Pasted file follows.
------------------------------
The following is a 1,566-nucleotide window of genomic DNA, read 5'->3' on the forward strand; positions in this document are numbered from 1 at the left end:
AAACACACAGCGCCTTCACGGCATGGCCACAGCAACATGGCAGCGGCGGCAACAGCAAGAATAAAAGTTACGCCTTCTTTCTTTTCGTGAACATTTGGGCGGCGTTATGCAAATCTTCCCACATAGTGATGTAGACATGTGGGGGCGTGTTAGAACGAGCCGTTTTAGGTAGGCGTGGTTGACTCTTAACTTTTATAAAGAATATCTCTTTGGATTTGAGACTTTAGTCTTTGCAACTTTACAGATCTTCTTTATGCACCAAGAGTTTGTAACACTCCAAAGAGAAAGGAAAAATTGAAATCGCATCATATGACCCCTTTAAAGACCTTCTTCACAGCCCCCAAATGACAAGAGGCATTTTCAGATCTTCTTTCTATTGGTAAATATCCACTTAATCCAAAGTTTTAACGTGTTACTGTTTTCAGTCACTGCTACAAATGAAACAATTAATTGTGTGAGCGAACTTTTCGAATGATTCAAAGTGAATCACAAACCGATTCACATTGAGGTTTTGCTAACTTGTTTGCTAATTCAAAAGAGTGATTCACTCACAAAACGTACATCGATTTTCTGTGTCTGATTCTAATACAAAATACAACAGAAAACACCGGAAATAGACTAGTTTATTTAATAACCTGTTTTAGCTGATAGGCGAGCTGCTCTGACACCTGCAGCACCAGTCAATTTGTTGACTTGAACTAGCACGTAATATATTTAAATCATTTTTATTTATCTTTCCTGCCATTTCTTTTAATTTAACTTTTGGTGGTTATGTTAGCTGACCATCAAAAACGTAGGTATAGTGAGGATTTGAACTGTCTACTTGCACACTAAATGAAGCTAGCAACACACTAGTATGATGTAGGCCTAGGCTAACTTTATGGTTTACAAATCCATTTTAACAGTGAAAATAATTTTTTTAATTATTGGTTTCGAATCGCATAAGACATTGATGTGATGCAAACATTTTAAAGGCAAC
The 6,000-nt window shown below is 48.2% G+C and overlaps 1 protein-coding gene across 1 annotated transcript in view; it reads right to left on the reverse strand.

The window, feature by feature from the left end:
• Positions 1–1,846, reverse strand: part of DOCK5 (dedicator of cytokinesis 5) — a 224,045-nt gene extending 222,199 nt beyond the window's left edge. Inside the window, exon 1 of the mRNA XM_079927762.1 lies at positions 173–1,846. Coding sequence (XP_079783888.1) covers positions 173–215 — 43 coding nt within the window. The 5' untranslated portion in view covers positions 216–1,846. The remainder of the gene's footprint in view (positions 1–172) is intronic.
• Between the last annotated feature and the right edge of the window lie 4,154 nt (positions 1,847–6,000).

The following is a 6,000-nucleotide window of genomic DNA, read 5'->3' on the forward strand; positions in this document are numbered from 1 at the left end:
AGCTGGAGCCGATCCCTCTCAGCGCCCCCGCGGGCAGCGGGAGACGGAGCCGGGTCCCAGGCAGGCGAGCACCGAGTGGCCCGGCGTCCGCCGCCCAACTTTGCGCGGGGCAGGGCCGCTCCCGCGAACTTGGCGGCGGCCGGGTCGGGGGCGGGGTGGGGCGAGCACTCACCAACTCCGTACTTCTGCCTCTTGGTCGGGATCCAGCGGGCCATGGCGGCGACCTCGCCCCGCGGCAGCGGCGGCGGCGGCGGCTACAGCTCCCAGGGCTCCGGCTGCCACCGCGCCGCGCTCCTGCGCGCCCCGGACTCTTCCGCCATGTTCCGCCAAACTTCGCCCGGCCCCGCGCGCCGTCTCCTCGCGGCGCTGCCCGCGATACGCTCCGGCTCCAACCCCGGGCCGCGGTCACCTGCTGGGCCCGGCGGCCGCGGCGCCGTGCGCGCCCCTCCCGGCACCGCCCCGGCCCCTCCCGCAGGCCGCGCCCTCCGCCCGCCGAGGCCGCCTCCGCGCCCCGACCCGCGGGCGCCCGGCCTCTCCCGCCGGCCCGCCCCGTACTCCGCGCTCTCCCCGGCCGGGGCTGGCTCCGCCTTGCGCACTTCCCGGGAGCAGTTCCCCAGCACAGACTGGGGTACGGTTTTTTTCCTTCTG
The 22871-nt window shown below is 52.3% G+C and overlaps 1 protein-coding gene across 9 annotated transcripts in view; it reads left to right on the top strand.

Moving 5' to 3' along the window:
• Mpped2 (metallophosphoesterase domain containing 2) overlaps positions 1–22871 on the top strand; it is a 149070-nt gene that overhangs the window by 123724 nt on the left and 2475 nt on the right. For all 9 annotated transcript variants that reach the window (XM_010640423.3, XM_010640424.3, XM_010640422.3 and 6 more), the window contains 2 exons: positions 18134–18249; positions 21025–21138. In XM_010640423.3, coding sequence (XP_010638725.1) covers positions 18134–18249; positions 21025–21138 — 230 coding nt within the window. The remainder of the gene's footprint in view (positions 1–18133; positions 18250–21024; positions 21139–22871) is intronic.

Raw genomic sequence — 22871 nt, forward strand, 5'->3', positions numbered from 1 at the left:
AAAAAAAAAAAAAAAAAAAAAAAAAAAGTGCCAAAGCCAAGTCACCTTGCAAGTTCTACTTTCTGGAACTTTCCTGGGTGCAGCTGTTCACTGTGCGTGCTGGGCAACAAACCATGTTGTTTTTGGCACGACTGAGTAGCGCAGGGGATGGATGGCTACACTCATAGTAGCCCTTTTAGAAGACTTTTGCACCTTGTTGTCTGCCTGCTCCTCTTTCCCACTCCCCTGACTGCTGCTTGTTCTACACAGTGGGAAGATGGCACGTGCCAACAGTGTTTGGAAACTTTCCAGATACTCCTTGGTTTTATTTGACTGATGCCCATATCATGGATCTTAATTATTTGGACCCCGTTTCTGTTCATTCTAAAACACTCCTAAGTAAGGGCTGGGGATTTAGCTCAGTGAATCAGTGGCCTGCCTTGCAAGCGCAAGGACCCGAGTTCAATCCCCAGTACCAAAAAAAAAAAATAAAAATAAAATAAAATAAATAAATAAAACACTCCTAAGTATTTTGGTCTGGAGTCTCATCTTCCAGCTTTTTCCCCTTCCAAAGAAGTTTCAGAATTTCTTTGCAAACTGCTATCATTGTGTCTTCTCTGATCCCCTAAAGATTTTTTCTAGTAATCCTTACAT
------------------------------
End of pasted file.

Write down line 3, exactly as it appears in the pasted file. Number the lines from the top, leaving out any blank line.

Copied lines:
The 6,000-nt window shown below is 48.2% G+C and overlaps 1 protein-coding gene across 1 annotated transcript in view; it reads right to left on the reverse strand.